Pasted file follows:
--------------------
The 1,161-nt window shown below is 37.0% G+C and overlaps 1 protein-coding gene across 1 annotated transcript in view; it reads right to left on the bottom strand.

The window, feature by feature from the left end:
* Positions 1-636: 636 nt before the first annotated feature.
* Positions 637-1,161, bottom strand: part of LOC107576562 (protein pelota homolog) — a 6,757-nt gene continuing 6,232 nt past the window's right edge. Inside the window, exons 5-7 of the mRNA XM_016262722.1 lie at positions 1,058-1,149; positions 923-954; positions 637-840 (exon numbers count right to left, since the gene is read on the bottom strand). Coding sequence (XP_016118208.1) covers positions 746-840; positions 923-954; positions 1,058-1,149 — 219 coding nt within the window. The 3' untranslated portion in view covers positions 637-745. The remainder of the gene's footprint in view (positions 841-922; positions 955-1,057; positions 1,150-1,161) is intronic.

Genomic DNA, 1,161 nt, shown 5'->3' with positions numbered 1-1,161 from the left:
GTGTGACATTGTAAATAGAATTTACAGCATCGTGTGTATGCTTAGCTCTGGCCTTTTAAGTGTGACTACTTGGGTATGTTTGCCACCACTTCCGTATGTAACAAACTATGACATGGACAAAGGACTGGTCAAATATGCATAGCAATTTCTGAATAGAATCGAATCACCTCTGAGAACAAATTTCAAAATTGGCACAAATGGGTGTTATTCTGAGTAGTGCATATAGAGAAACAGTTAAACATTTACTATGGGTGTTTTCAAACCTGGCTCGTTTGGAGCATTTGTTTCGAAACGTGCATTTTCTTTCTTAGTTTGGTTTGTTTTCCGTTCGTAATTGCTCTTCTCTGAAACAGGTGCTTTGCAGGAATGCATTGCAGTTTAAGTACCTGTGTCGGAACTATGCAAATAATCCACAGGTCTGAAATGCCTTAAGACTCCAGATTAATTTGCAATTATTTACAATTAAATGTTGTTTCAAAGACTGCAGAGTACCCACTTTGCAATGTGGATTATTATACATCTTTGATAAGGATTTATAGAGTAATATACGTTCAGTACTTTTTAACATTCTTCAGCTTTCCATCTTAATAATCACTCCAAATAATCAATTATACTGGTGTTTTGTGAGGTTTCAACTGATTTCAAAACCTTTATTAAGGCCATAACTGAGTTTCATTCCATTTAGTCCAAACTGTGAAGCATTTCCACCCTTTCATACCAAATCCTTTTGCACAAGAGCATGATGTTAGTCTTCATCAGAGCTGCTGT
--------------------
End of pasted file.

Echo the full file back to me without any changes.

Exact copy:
The 1,161-nt window shown below is 37.0% G+C and overlaps 1 protein-coding gene across 1 annotated transcript in view; it reads right to left on the bottom strand.

The window, feature by feature from the left end:
* Positions 1-636: 636 nt before the first annotated feature.
* Positions 637-1,161, bottom strand: part of LOC107576562 (protein pelota homolog) — a 6,757-nt gene continuing 6,232 nt past the window's right edge. Inside the window, exons 5-7 of the mRNA XM_016262722.1 lie at positions 1,058-1,149; positions 923-954; positions 637-840 (exon numbers count right to left, since the gene is read on the bottom strand). Coding sequence (XP_016118208.1) covers positions 746-840; positions 923-954; positions 1,058-1,149 — 219 coding nt within the window. The 3' untranslated portion in view covers positions 637-745. The remainder of the gene's footprint in view (positions 841-922; positions 955-1,057; positions 1,150-1,161) is intronic.

Genomic DNA, 1,161 nt, shown 5'->3' with positions numbered 1-1,161 from the left:
GTGTGACATTGTAAATAGAATTTACAGCATCGTGTGTATGCTTAGCTCTGGCCTTTTAAGTGTGACTACTTGGGTATGTTTGCCACCACTTCCGTATGTAACAAACTATGACATGGACAAAGGACTGGTCAAATATGCATAGCAATTTCTGAATAGAATCGAATCACCTCTGAGAACAAATTTCAAAATTGGCACAAATGGGTGTTATTCTGAGTAGTGCATATAGAGAAACAGTTAAACATTTACTATGGGTGTTTTCAAACCTGGCTCGTTTGGAGCATTTGTTTCGAAACGTGCATTTTCTTTCTTAGTTTGGTTTGTTTTCCGTTCGTAATTGCTCTTCTCTGAAACAGGTGCTTTGCAGGAATGCATTGCAGTTTAAGTACCTGTGTCGGAACTATGCAAATAATCCACAGGTCTGAAATGCCTTAAGACTCCAGATTAATTTGCAATTATTTACAATTAAATGTTGTTTCAAAGACTGCAGAGTACCCACTTTGCAATGTGGATTATTATACATCTTTGATAAGGATTTATAGAGTAATATACGTTCAGTACTTTTTAACATTCTTCAGCTTTCCATCTTAATAATCACTCCAAATAATCAATTATACTGGTGTTTTGTGAGGTTTCAACTGATTTCAAAACCTTTATTAAGGCCATAACTGAGTTTCATTCCATTTAGTCCAAACTGTGAAGCATTTCCACCCTTTCATACCAAATCCTTTTGCACAAGAGCATGATGTTAGTCTTCATCAGAGCTGCTGT